“A library that is not accessible out of business hours is of as little value as gold horded in a vault and withdrawn from circulation,” said Alexander Graham Bell. I looked it up–at the library.

When Leslie’s not researching obscure quotes at the library, she’s online writing them at For more columns visit or read Leslie’s columns every Friday in the Santa Barbara Daily Sound.

Originally published in the Santa Barbara Daily Sound on November 21, 2008.

Noozhawk Talks: Leslie Dinaberg Sits Down With Lynn Montgomery

Lynn Montgomery (courtesy photo)

Lynn Montgomery (courtesy photo)

Children’s book author sees the beauty in every opportunity.

Award-winning documentary producer and television writer Lynn Montgomery
recently turned her talents to Butt Ugly, a children’s picture book that tells the
story of a loveable little green mutt who needs a home. Not only does this heart-
warming story teach children important lessons about self-esteem, the book was
printed in a 100% green manner.

Leslie Dinaberg: How did you go from writing television to writing your book, “Butt

Lynn Montgomery: When I was writing television I was working 100 hours a week and didn’t
have children … I stayed in television for about 10 years, the amount of money
that they give you to write for television is obscene. And I was never doing it
really for the money, I was doing it because I loved to write and I loved to write
more than I loved to get all this money, so eventually the love of writing went out
for me in television and I decided that I would just write features and continue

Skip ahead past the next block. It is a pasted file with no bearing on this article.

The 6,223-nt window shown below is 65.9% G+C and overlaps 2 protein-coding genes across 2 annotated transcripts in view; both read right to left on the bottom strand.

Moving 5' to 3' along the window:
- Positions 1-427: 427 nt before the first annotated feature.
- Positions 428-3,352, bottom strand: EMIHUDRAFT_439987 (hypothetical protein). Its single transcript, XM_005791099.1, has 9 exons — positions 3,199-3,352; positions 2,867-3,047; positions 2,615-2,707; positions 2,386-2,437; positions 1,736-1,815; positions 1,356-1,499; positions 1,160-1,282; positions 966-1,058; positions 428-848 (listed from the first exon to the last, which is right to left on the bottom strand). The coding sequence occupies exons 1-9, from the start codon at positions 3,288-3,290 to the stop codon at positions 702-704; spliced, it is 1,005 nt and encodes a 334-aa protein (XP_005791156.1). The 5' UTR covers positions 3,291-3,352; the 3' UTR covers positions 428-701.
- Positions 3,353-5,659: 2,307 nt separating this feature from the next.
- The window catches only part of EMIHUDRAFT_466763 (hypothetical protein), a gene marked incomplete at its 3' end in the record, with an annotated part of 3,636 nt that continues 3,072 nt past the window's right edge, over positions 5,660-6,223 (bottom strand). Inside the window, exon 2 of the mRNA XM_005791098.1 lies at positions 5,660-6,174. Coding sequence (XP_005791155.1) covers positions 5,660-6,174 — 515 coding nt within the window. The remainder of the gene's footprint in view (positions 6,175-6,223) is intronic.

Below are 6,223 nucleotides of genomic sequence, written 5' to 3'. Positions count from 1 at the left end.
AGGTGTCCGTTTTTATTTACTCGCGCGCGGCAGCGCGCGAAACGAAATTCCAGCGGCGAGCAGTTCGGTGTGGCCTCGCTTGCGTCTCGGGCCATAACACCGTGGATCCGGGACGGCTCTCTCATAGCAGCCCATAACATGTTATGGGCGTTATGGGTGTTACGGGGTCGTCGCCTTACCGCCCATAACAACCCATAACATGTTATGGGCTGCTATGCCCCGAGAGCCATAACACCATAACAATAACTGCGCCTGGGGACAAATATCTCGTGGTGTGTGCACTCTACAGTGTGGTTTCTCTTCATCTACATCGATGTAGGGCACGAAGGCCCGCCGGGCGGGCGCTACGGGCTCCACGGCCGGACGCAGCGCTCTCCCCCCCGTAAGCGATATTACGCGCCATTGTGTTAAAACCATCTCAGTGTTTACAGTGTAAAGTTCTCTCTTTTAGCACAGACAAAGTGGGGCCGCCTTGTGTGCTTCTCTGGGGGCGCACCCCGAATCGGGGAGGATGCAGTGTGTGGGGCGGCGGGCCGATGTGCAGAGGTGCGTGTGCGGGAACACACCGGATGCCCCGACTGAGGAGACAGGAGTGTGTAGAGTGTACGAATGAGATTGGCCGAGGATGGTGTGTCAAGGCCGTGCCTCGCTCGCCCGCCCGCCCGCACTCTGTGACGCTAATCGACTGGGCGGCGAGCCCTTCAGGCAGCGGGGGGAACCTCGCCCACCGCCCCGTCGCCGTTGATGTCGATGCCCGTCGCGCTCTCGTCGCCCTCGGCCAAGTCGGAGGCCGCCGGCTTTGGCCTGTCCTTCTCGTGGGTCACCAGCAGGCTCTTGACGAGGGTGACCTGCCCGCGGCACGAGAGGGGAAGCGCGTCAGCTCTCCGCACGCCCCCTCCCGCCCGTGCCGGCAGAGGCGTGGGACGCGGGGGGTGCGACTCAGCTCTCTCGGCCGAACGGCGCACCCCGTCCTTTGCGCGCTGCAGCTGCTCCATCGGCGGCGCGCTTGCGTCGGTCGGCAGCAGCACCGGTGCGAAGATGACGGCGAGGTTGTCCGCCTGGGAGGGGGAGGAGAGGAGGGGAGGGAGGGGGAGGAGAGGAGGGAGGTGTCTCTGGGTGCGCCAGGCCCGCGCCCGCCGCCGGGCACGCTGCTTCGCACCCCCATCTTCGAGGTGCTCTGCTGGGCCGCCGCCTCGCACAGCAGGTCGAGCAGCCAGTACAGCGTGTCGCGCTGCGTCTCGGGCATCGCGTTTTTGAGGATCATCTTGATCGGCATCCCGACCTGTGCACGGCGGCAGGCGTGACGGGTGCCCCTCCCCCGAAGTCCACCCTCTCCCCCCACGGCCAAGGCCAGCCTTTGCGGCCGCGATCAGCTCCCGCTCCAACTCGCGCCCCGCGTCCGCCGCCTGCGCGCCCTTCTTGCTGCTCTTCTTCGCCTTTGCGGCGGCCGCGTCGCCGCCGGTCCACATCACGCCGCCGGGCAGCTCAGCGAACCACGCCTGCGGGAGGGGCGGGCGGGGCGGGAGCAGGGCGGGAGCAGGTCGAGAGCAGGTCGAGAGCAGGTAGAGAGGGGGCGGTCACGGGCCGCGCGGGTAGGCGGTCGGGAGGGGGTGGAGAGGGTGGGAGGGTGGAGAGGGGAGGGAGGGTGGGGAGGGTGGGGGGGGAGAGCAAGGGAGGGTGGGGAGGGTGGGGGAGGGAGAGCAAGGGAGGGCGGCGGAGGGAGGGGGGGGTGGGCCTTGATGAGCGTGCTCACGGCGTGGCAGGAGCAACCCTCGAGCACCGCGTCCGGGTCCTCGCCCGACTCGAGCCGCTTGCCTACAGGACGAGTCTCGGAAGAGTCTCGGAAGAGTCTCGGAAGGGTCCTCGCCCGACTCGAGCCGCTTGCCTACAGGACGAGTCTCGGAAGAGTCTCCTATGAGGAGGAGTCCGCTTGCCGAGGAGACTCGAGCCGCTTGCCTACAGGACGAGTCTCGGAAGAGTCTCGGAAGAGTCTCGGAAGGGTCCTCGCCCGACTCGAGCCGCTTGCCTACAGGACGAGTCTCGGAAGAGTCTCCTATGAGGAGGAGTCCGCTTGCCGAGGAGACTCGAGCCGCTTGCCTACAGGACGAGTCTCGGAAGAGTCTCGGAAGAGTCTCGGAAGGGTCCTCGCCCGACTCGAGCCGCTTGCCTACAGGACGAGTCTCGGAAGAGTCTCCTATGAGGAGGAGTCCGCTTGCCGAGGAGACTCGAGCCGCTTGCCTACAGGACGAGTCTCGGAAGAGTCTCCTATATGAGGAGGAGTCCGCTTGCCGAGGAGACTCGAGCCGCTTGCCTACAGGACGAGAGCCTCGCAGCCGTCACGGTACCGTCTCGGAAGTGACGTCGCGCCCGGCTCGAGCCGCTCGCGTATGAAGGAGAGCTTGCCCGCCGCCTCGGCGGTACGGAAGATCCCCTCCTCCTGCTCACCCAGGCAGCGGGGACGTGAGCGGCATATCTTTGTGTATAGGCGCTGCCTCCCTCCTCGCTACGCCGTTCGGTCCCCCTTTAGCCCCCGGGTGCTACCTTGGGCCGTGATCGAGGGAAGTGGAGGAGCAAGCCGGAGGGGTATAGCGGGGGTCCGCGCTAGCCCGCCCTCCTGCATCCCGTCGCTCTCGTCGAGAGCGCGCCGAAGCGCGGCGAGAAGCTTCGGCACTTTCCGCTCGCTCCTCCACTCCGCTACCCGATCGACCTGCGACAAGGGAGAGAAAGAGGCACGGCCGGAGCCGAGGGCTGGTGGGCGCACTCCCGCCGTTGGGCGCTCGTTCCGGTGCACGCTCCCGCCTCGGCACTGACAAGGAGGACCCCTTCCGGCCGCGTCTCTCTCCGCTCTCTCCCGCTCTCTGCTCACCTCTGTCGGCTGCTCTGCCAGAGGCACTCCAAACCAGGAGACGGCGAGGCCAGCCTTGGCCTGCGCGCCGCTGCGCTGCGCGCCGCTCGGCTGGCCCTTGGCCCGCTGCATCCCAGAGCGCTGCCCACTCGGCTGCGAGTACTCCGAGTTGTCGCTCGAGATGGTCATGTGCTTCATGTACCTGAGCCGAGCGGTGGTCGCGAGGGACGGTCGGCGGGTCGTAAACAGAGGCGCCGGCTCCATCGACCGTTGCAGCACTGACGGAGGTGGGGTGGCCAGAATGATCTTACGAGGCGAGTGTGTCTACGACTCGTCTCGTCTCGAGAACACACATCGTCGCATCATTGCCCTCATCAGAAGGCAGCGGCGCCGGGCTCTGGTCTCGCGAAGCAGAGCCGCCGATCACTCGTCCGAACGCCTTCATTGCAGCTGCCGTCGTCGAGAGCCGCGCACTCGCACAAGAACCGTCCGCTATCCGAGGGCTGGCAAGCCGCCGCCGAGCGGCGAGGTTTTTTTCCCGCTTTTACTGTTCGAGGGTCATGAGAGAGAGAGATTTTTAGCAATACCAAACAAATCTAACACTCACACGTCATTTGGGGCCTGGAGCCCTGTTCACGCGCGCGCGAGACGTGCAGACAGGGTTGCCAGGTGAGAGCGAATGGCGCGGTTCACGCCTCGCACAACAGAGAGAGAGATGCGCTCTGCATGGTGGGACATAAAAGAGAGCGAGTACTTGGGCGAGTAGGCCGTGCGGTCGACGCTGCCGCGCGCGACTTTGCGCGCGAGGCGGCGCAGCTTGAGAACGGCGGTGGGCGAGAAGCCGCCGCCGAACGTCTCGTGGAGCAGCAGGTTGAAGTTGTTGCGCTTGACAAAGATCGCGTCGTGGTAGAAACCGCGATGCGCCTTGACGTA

with writing some books that I had started.

LD: So you’re working on both picture books and young adult books. Are they all

LM: Well I have a comedic voice. … My goal is to make you laugh and make you
cry and if I accomplish both of those then I am really happy.

LD: How did you decide to incorporate the green aspects into the book?

LM: I have always been passionate about the environment. … In writing a
children’s book, this was an opportunity to make it as green as possible. The
story is for children that is an uplifting important story about self-esteem with the
name-calling, but also is a way to educate the children about the environment
and about recycling. This book is made 100% recycled- the paper is 100%
recycled, the paper is not bleached, so it doesn’t produce any dioxins in the
bleaching processing, … most ink is petroleum-based ink, this ink is vegetable
based ink and then I even was able to go a step further. It was printed in the U.S.
because most four-color children’s books … the vast majority of four-color
children’s books are printed in Asia, in Singapore and China, and there are no
environmental standards. Ancient forests being cut down to print children’s books
where we tell stories about preserving the environment. It makes no sense to me.